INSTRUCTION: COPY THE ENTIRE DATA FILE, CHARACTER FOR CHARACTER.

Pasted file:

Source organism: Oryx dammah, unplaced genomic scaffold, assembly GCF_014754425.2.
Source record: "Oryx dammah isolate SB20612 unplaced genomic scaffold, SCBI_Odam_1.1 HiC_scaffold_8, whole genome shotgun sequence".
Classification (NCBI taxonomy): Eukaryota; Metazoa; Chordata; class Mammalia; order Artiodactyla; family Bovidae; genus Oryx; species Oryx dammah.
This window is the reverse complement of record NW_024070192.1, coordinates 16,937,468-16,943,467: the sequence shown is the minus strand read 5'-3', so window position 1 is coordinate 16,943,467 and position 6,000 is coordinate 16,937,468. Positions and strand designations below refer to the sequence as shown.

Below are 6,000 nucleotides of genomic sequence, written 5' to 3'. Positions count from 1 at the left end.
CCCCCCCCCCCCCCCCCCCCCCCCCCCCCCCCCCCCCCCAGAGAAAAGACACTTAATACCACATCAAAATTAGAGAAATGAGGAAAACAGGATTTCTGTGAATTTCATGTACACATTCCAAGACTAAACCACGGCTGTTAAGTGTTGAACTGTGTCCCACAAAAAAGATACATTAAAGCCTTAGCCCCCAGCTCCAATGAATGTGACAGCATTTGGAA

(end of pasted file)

Source organism: Oryx dammah, unplaced genomic scaffold, assembly GCF_014754425.2.
Source record: "Oryx dammah isolate SB20612 unplaced genomic scaffold, SCBI_Odam_1.1 HiC_scaffold_8, whole genome shotgun sequence".
Classification (NCBI taxonomy): Eukaryota; Metazoa; Chordata; class Mammalia; order Artiodactyla; family Bovidae; genus Oryx; species Oryx dammah.
This window is the reverse complement of record NW_024070192.1, coordinates 16,937,468-16,943,467: the sequence shown is the minus strand read 5'-3', so window position 1 is coordinate 16,943,467 and position 6,000 is coordinate 16,937,468. Positions and strand designations below refer to the sequence as shown.

Below are 6,000 nucleotides of genomic sequence, written 5' to 3'. Positions count from 1 at the left end.
CCCCCCCCCCCCCCCCCCCCCCCCCCCCCCCCCCCCCCCAGAGAAAAGACACTTAATACCACATCAAAATTAGAGAAATGAGGAAAACAGGATTTCTGTGAATTTCATGTACACATTCCAAGACTAAACCACGGCTGTTAAGTGTTGAACTGTGTCCCACAAAAAAGATACATTAAAGCCTTAGCCCCCAGCTCCAATGAATGTGACAGCATTTGGAA